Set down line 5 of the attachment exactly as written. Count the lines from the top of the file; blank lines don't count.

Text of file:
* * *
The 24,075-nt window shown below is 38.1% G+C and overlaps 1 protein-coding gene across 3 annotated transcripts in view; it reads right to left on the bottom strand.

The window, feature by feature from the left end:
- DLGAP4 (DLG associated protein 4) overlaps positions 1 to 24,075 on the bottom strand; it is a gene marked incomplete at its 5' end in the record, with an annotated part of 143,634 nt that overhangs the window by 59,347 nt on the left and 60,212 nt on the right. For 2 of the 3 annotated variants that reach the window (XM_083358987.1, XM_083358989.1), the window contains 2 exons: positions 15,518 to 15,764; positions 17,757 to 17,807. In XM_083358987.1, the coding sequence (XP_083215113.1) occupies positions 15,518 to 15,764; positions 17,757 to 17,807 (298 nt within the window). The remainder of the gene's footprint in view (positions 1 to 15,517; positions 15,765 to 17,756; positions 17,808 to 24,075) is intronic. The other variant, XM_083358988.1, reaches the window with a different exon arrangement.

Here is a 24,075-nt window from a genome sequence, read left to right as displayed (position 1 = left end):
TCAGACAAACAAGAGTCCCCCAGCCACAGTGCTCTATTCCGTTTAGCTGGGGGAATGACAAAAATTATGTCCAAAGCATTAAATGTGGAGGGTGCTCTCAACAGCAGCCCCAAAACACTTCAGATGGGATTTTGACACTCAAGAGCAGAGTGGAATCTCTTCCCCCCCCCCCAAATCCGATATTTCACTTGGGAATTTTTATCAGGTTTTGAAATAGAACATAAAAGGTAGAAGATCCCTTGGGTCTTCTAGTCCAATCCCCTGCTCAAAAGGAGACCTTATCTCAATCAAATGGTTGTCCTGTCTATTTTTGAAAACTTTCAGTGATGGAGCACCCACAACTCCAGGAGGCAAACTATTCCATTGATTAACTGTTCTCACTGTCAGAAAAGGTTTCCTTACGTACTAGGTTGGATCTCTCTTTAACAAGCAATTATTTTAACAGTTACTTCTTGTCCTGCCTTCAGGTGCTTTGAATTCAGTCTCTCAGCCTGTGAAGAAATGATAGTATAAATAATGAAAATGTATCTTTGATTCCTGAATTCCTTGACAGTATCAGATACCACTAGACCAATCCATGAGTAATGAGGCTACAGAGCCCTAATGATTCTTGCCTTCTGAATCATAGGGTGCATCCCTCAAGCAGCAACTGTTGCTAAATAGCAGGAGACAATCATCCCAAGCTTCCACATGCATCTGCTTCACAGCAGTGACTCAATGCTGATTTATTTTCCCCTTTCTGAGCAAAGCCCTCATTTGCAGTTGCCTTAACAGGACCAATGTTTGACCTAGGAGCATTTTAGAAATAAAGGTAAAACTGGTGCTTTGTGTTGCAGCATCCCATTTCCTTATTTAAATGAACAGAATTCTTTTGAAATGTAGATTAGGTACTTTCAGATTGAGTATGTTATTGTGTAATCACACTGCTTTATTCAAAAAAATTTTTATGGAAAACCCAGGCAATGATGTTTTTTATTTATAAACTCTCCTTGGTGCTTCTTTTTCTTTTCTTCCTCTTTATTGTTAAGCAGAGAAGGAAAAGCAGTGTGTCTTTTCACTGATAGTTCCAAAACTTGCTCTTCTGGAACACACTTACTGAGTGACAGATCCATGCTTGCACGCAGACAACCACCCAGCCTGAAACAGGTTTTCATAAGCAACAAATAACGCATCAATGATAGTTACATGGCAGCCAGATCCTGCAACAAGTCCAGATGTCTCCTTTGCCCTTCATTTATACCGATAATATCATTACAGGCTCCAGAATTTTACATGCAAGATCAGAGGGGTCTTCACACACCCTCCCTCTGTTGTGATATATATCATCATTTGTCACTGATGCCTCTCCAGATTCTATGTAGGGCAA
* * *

TCAGACAAACAAGAGTCCCCCAGCCACAGTGCTCTATTCCGTTTAGCTGGGGGAATGACAAAAATTATGTCCAAAGCATTAAATGTGGAGGGTGCTCTCAACAGCAGCCCCAAAACACTTCAGATGGGATTTTGACACTCAAGAGCAGAGTGGAATCTCTTCCCCCCCCCCCAAATCCGATATTTCACTTGGGAATTTTTATCAGGTTTTGAAATAGAACATAAAAGGTAGAAGATCCCTTGGGTCTTCTAGTCCAATCCCCTGCTCAAAAGGAGACCTTATCTCAATCAAATGGTTGTCCTGTCTATTTTTGAAAACTTTCAGTGATGGAGCACCCACAACTCCAGGAGGCAAACTATTCCATTGATTAACTGTTCTCACTGTCAGAAAAGGTTTCCTTACGTACTAGGTTGGATCTCTCTTTAACAAGCAATTATTTTAACAGTTACTTCTTGTCCTGCCTTCAGGTGCTTTGAATTCAGTCTCTCAGCCTGTGAAGAAATGATAGTATAAATAATGAAAATGTATCTTTGATTCCTGAATTCCTTGACAGTATCAGATACCACTAGACCAATCCATGAGTAATGAGGCTACAGAGCCCTAATGATTCTTGCCTTCTGAATCATAGGGTGCATCCCTCAAGCAGCAACTGTTGCTAAATAGCAGGAGACAATCATCCCAAGCTTCCACATGCATCTGCTTCACAGCAGTGACTCAATGCTGATTTATTTTCCCCTTTCTGAGCAAAGCCCTCATTTGCAGTTGCCTTAACAGGACCAATGTTTGACCTAGGAGCATTTTAGAAATAAAGGTAAAACTGGTGCTTTGTGTTGCAGCATCCCATTTCCTTATTTAAATGAACAGAATTCTTTTGAAATGTAGATTAGGTACTTTCAGATTGAGTATGTTATTGTGTAATCACACTGCTTTATTCAAAAAAATTTTTATGGAAAACCCAGGCAATGATGTTTTTTATTTATAAACTCTCCTTGGTGCTTCTTTTTCTTTTCTTCCTCTTTATTGTTAAGCAGAGAAGGAAAAGCAGTGTGTCTTTTCACTGATAGTTCCAAAACTTGCTCTTCTGGAACACACTTACTGAGTGACAGATCCATGCTTGCACGCAGACAACCACCCAGCCTGAAACAGGTTTTCATAAGCAACAAATAACGCATCAATGATAGTTACATGGCAGCCAGATCCTGCAACAAGTCCAGATGTCTCCTTTGCCCTTCATTTATACCGATAATATCATTACAGGCTCCAGAATTTTACATGCAAGATCAGAGGGGTCTTCACACACCCTCCCTCTGTTGTGATATATATCATCATTTGTCACTGATGCCTCTCCAGATTCTATGTAGGGCAA